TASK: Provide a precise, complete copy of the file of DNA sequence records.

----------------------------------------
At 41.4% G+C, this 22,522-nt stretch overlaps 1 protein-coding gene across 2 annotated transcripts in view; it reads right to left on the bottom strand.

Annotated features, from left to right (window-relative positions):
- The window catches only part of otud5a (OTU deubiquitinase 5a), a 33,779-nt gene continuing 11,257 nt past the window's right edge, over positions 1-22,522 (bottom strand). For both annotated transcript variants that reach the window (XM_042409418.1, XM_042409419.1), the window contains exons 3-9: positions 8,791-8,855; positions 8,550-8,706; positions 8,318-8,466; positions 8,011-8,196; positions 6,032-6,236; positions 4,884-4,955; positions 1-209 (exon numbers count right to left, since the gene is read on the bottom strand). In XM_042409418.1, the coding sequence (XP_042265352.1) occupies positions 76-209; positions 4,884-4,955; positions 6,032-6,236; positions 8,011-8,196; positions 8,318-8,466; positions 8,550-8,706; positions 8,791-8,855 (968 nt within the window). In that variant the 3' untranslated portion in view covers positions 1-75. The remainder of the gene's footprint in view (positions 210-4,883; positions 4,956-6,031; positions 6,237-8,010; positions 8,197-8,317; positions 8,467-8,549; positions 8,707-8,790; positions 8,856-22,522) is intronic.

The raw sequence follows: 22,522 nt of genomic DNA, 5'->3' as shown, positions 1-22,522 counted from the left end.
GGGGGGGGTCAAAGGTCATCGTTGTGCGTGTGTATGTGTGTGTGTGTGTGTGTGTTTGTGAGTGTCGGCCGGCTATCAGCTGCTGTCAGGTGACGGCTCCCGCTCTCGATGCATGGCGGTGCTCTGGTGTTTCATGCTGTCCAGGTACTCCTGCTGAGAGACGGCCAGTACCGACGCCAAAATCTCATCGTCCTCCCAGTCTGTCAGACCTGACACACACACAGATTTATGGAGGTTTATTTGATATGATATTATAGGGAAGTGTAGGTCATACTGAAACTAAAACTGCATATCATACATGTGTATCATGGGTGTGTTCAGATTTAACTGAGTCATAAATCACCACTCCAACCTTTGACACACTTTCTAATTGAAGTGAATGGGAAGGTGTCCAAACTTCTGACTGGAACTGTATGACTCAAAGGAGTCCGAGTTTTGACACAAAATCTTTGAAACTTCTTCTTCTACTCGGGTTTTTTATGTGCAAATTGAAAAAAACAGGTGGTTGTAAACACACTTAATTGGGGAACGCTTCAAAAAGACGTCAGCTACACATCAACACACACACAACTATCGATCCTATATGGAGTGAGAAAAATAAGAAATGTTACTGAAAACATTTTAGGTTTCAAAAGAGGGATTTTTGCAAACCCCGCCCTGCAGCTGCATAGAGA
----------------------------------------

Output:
At 41.4% G+C, this 22,522-nt stretch overlaps 1 protein-coding gene across 2 annotated transcripts in view; it reads right to left on the bottom strand.

Annotated features, from left to right (window-relative positions):
- The window catches only part of otud5a (OTU deubiquitinase 5a), a 33,779-nt gene continuing 11,257 nt past the window's right edge, over positions 1-22,522 (bottom strand). For both annotated transcript variants that reach the window (XM_042409418.1, XM_042409419.1), the window contains exons 3-9: positions 8,791-8,855; positions 8,550-8,706; positions 8,318-8,466; positions 8,011-8,196; positions 6,032-6,236; positions 4,884-4,955; positions 1-209 (exon numbers count right to left, since the gene is read on the bottom strand). In XM_042409418.1, the coding sequence (XP_042265352.1) occupies positions 76-209; positions 4,884-4,955; positions 6,032-6,236; positions 8,011-8,196; positions 8,318-8,466; positions 8,550-8,706; positions 8,791-8,855 (968 nt within the window). In that variant the 3' untranslated portion in view covers positions 1-75. The remainder of the gene's footprint in view (positions 210-4,883; positions 4,956-6,031; positions 6,237-8,010; positions 8,197-8,317; positions 8,467-8,549; positions 8,707-8,790; positions 8,856-22,522) is intronic.

The raw sequence follows: 22,522 nt of genomic DNA, 5'->3' as shown, positions 1-22,522 counted from the left end.
GGGGGGGGTCAAAGGTCATCGTTGTGCGTGTGTATGTGTGTGTGTGTGTGTGTGTTTGTGAGTGTCGGCCGGCTATCAGCTGCTGTCAGGTGACGGCTCCCGCTCTCGATGCATGGCGGTGCTCTGGTGTTTCATGCTGTCCAGGTACTCCTGCTGAGAGACGGCCAGTACCGACGCCAAAATCTCATCGTCCTCCCAGTCTGTCAGACCTGACACACACACAGATTTATGGAGGTTTATTTGATATGATATTATAGGGAAGTGTAGGTCATACTGAAACTAAAACTGCATATCATACATGTGTATCATGGGTGTGTTCAGATTTAACTGAGTCATAAATCACCACTCCAACCTTTGACACACTTTCTAATTGAAGTGAATGGGAAGGTGTCCAAACTTCTGACTGGAACTGTATGACTCAAAGGAGTCCGAGTTTTGACACAAAATCTTTGAAACTTCTTCTTCTACTCGGGTTTTTTATGTGCAAATTGAAAAAAACAGGTGGTTGTAAACACACTTAATTGGGGAACGCTTCAAAAAGACGTCAGCTACACATCAACACACACACAACTATCGATCCTATATGGAGTGAGAAAAATAAGAAATGTTACTGAAAACATTTTAGGTTTCAAAAGAGGGATTTTTGCAAACCCCGCCCTGCAGCTGCATAGAGA